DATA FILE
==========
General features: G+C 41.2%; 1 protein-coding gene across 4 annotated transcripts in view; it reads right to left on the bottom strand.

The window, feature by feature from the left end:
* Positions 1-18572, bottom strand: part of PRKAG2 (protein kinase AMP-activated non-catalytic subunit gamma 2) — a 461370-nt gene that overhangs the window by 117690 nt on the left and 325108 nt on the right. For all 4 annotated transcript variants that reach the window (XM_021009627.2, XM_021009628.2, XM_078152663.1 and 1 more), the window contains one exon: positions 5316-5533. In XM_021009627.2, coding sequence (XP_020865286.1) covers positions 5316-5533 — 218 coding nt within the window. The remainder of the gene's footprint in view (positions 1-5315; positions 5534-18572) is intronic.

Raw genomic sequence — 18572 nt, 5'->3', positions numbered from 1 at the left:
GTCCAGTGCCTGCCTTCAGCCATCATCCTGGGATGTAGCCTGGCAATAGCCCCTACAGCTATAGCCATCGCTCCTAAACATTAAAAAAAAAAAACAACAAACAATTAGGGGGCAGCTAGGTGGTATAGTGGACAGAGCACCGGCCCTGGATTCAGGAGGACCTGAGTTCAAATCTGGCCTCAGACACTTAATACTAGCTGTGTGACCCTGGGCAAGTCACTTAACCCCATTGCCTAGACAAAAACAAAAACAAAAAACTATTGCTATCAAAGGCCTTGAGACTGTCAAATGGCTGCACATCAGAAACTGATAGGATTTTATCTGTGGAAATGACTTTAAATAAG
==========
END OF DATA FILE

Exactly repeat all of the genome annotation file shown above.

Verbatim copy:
General features: G+C 41.2%; 1 protein-coding gene across 4 annotated transcripts in view; it reads right to left on the bottom strand.

The window, feature by feature from the left end:
* Positions 1-18572, bottom strand: part of PRKAG2 (protein kinase AMP-activated non-catalytic subunit gamma 2) — a 461370-nt gene that overhangs the window by 117690 nt on the left and 325108 nt on the right. For all 4 annotated transcript variants that reach the window (XM_021009627.2, XM_021009628.2, XM_078152663.1 and 1 more), the window contains one exon: positions 5316-5533. In XM_021009627.2, coding sequence (XP_020865286.1) covers positions 5316-5533 — 218 coding nt within the window. The remainder of the gene's footprint in view (positions 1-5315; positions 5534-18572) is intronic.

Raw genomic sequence — 18572 nt, 5'->3', positions numbered from 1 at the left:
GTCCAGTGCCTGCCTTCAGCCATCATCCTGGGATGTAGCCTGGCAATAGCCCCTACAGCTATAGCCATCGCTCCTAAACATTAAAAAAAAAAAACAACAAACAATTAGGGGGCAGCTAGGTGGTATAGTGGACAGAGCACCGGCCCTGGATTCAGGAGGACCTGAGTTCAAATCTGGCCTCAGACACTTAATACTAGCTGTGTGACCCTGGGCAAGTCACTTAACCCCATTGCCTAGACAAAAACAAAAACAAAAAACTATTGCTATCAAAGGCCTTGAGACTGTCAAATGGCTGCACATCAGAAACTGATAGGATTTTATCTGTGGAAATGACTTTAAATAAG